Welcome to P.U.P.I.—Private, Unaffiliated, Paranormal Investigations
A handpicked team trained to solve crimes the regular police can’t touch—crimes of magic.
My name’s Bonnie Torres. Recent college grad, magic user and severely unemployed. Until I got a call out of nowhere to interview for a job I hadn’t applied for. It smelled fishy, but the brutal truth was I needed the work—so off I went.
Two days later I’m a PUPI—me and Nick, Sharon, Nifty and Pietr. Five twentysomethings, thrown into an entirely new career in forensic magic.
The first job we get is a doozy: proving that the deaths of two Talents were murder, not suicide. Worse, there are high-profile people who want us to close up shop and go away. We’re sniffing out things they’d rather keep buried.
Looks as if this job is gonna get interesting. The only problem is, we’re making it up as we go along….
I always find it hardest to write the reviews for the books that were ‘okay,’ but not fantastic or horrible. Those middle of the road books, with nothing that really stands out to me as either totally offensive or as beautifully brilliant. Which doesn’t mean it’s a bad book, not at all. There’s potential here – and as I already have the second book to read I’ll definitely be giving it a shot.
One of the things that I did love, immediately, is that the heroine – Bonnie – is bisexual. And it’s a complete non-issue. She is, it doesn’t matter, whatever. That was refreshing and nice. I liked that she could like women and men and no one cared one way or the other. Bonnie herself was somewhat of a rare character type. She wasn’t exceptional, she wasn’t bratty, she wasn’t trying to prove something to everyone she ever met – beyond the stuff that we’re all trying to prove to our mentors and the world. She was kind and cared, she has a subtle sense of humor, and she wants (and works) to stand on her own, but doesn’t turn down help when it can help.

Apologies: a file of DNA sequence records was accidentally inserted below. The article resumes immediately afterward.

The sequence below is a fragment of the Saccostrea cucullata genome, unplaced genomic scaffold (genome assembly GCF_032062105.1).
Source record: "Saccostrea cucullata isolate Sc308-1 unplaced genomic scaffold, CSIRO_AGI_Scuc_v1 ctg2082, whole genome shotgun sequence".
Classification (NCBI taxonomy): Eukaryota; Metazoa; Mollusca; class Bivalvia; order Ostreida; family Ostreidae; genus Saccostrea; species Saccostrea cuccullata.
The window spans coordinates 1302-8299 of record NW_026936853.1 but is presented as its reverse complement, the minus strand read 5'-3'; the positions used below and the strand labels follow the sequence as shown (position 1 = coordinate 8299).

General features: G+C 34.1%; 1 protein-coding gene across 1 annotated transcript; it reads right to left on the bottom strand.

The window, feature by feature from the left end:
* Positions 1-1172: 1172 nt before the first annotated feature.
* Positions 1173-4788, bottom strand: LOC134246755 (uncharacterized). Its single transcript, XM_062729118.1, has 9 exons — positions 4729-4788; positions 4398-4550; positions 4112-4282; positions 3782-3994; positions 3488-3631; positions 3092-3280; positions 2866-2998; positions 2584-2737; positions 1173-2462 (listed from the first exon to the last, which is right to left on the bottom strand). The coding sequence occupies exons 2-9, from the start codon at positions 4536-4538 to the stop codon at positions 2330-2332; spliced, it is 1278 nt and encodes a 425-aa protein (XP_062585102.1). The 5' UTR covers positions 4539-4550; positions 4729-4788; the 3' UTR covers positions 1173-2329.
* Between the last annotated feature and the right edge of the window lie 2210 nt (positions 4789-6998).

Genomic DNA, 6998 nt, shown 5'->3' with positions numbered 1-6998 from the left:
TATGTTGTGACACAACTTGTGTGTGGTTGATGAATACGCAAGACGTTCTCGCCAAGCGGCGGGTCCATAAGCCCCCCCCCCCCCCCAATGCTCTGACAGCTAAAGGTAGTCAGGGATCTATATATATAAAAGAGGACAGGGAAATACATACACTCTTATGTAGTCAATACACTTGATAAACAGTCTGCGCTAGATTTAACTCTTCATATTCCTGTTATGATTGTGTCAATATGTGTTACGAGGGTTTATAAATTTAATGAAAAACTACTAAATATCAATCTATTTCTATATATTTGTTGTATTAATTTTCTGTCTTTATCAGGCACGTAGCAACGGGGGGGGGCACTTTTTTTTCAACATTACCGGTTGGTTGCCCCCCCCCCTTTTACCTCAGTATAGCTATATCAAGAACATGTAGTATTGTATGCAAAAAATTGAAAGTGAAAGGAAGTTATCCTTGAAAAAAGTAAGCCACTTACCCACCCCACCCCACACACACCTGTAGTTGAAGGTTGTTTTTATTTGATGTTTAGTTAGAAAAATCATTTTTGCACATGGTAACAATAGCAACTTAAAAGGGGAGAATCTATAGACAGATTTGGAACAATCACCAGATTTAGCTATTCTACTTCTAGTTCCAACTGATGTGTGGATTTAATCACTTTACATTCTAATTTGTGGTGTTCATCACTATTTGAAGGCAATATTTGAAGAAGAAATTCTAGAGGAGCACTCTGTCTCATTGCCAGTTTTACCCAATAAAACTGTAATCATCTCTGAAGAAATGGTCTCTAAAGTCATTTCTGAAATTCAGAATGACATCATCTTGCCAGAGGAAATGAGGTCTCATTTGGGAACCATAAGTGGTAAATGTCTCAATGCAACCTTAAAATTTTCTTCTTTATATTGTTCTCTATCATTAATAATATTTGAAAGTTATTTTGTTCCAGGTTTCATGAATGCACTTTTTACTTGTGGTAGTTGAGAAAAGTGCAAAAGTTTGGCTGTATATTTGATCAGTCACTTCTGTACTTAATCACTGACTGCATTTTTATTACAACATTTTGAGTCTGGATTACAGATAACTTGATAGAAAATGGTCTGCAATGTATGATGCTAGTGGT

The downside of all that is that Bonnie is a bit bland. And despite the fact that I enjoy sex, and think about it frequently, and enjoy appreciating a fine form (male or female)…well, Bonnie thought about it way too much and at completely inappropriate times; like when interviewing a person-of-interest in their investigation. I did appreciate that she realizes it, is sort of reprimanded for it, and vows to not do it again. But it still irritated me a bit.
Bland is something I feel like I can say about the writing, too. There was nothing that really sticks with me. The magic in the world honestly kind of confuses me. It seems that anything can be done as long as someone wanted to really think about how to do it. There doesn’t seem to be a lot of repercussions to using the ‘current’ – as they call it – except that some other Talent (magically inclined person) might take offense at it. I like my magic to have some more costs, I guess. I like my world a bit darker and more difficult.
The secondary characters that make up the rest of P.U.P.I are, sometimes, much more interesting than Bonnie. From Ian and his mysterious disagreement with Council to the rest of the teams abilities – I found Pietr the most interesting actually. I’d really love to know more about him. Benjamin, the other of the bosses, seems to have interesting connections that I would really like explored. Though I find it a little creepy the (possibly historical) connection he has with Bonnie, especially considering her sometime thoughts about him.
The mystery itself is interesting, in a CSI kind of way. There’s a lot of learning here as this is a brand new type of magic being done. So we get to see them developing how they’re going to go forward in their investigations, and learning to work with each other. I definitely enjoy the team aspect here the most.
If you’re looking for a lighter urban fantasy, you can’t go wrong picking this up. It’s a nice start to a series, with a cast of characters that are definitely interesting enough to want to read more.